Did you know there is a connection between breastfeeding and planetary health?
In the words of Joffe, Webster & Shenker we need to acknowledge that ‘our house is on fire and that the next generation requires us to act quickly to reduce carbon footprints in every sphere of life. Breastfeeding is a part of this jigsaw, and urgent investment is needed across the sector.
Why the fuss about breastfeeding?
The concept of planetary health has been defined as ‘the health of human civilisation and the state of the natural systems on which it depends. The interconnected nature of people and the planet requires that we find sustainable solutions that benefit both.
Breastfeeding is one of the best investments for saving infant lives and improving the health, social and economic development of individuals and nations. Creating an enabling environment for optimal infant and young child feeding patterns is a societal imperative.
So, what is needed to create an enabling environment and improve breastfeeding practices?
Breastmilk is the first food that we consume and is a critical part of a sustainable food system. On the other hand, feeding with breastmilk substitutes (BMS) contributes to the problem and is a growing phenomenon. We need to better understand the impact of different feeding methods on planetary health in both normal and emergency situations.
Feeding with baby formula affects the environment and climate due to its production, packaging, distribution and preparation methods. As with most food production that requires energy, if the source of energy is fossil fuels, it will take Mother earth longer to achieve its target. The Paris Agreement on climate change encourages governments and industries to work towards reducing carbon emissions and increasing renewable energy to meet global climate goals. On the other hand, breastmilk production only requires the additional food that a mother needs to consume, therefore using fewer natural resources and resulting in almost no waste.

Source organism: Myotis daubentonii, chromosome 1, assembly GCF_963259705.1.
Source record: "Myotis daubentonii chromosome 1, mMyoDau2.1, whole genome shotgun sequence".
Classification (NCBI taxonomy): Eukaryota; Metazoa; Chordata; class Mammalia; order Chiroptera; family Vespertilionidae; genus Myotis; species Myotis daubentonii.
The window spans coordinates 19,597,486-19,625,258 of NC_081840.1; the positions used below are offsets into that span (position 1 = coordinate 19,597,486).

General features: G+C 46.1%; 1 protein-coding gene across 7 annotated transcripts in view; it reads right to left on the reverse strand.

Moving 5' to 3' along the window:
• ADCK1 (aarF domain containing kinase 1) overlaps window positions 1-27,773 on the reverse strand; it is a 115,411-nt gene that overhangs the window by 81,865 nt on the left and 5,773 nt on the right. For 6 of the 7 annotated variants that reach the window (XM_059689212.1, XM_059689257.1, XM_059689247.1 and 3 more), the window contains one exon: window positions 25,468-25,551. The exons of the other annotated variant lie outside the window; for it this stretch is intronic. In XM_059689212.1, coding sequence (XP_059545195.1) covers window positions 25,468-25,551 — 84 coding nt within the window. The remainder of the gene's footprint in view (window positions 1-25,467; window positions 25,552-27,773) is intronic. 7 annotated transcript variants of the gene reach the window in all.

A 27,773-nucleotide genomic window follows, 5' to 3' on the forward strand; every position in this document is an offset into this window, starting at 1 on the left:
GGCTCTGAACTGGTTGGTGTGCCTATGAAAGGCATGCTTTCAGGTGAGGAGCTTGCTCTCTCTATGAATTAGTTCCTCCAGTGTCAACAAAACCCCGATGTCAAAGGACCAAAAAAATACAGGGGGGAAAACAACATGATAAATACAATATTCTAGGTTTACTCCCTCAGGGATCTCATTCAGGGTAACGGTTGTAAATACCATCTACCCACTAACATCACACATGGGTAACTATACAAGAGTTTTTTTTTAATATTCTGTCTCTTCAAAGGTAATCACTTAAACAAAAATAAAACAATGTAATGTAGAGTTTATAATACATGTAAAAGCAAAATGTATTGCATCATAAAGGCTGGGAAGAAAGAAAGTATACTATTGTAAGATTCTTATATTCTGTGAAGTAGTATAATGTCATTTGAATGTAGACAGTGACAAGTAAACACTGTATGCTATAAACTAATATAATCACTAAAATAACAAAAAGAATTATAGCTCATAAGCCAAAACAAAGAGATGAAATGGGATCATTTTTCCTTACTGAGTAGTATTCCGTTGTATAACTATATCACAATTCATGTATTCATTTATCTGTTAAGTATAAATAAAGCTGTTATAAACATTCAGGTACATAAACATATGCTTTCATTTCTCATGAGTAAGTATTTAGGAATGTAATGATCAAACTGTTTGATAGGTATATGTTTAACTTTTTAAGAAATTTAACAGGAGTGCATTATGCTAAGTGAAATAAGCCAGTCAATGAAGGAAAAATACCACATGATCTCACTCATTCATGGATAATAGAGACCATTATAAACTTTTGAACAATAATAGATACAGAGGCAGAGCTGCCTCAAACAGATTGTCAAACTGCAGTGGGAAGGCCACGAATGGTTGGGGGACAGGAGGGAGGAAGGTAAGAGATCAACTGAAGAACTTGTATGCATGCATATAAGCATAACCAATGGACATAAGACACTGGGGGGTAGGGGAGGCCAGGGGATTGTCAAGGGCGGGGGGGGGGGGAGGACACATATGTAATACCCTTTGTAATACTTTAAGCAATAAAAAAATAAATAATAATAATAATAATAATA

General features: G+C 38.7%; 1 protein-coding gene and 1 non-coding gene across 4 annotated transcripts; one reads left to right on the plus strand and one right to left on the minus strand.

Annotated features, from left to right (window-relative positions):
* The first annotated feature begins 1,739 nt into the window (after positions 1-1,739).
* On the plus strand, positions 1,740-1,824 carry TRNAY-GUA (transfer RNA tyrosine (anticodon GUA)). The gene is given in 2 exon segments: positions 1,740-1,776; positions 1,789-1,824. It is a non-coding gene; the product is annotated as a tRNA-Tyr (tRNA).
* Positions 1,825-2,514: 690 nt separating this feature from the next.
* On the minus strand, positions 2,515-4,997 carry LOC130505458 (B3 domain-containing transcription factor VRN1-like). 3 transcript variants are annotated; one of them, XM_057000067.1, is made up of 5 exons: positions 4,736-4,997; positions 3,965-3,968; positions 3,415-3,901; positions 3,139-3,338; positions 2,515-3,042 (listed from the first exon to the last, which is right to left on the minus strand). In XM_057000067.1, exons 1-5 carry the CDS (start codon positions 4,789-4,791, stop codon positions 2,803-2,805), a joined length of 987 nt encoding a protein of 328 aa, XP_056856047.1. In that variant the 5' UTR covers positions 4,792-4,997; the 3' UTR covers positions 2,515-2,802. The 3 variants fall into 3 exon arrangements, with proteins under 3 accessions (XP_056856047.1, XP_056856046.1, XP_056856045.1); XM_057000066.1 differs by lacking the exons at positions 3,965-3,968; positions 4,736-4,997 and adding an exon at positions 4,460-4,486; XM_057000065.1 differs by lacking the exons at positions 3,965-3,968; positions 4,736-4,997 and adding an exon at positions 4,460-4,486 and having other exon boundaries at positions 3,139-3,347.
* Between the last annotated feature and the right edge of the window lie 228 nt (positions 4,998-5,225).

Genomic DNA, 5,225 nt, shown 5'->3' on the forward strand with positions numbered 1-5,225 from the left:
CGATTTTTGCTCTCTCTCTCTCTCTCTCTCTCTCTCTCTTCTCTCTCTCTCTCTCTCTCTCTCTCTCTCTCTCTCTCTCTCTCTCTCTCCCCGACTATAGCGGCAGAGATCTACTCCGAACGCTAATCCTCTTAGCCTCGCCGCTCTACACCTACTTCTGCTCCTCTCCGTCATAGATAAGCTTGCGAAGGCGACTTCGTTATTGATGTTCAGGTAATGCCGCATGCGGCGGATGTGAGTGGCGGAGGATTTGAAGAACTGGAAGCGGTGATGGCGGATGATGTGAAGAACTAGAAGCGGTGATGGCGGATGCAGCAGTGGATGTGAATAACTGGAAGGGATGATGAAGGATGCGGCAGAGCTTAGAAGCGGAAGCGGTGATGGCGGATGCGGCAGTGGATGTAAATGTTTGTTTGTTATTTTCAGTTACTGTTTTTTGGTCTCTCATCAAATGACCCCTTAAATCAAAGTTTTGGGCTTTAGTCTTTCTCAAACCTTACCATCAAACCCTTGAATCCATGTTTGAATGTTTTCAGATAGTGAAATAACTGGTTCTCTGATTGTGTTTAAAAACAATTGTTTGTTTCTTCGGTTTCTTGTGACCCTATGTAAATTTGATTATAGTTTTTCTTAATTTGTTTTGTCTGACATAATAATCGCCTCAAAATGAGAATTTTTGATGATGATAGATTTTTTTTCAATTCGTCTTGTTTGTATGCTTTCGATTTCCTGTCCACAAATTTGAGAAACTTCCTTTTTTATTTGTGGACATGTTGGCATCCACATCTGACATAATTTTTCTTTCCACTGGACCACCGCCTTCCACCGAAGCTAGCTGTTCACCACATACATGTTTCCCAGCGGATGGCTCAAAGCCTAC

Scaling up optimal breastfeeding could prevent more than 823, 000 child and 20, 000 maternal deaths each year. Note that breastfeeding is associated with lower intelligence and results in economic losses of about $302 billion annually.
Every mother has the right to be supported by society to breastfeed optimally. Depending on their sociocultural context, support can come from their families, communities, health systems and workplaces. Breastfeeding counselling is a type of support delivered directly to women/parents and infants by health workers and counsellors trained specifically to help them. When breastfeeding counselling is available and accessible to mothers, the duration and exclusivity of breastfeeding is increased.
Breastfeeding provides every child with the best possible start in life. It delivers health, nutritional and emotional benefits to both children and mothers. And it forms part of a sustainable food system. But while breastfeeding is a natural process, it is not always easy. Mothers need support – both to get started and to sustain breastfeeding.
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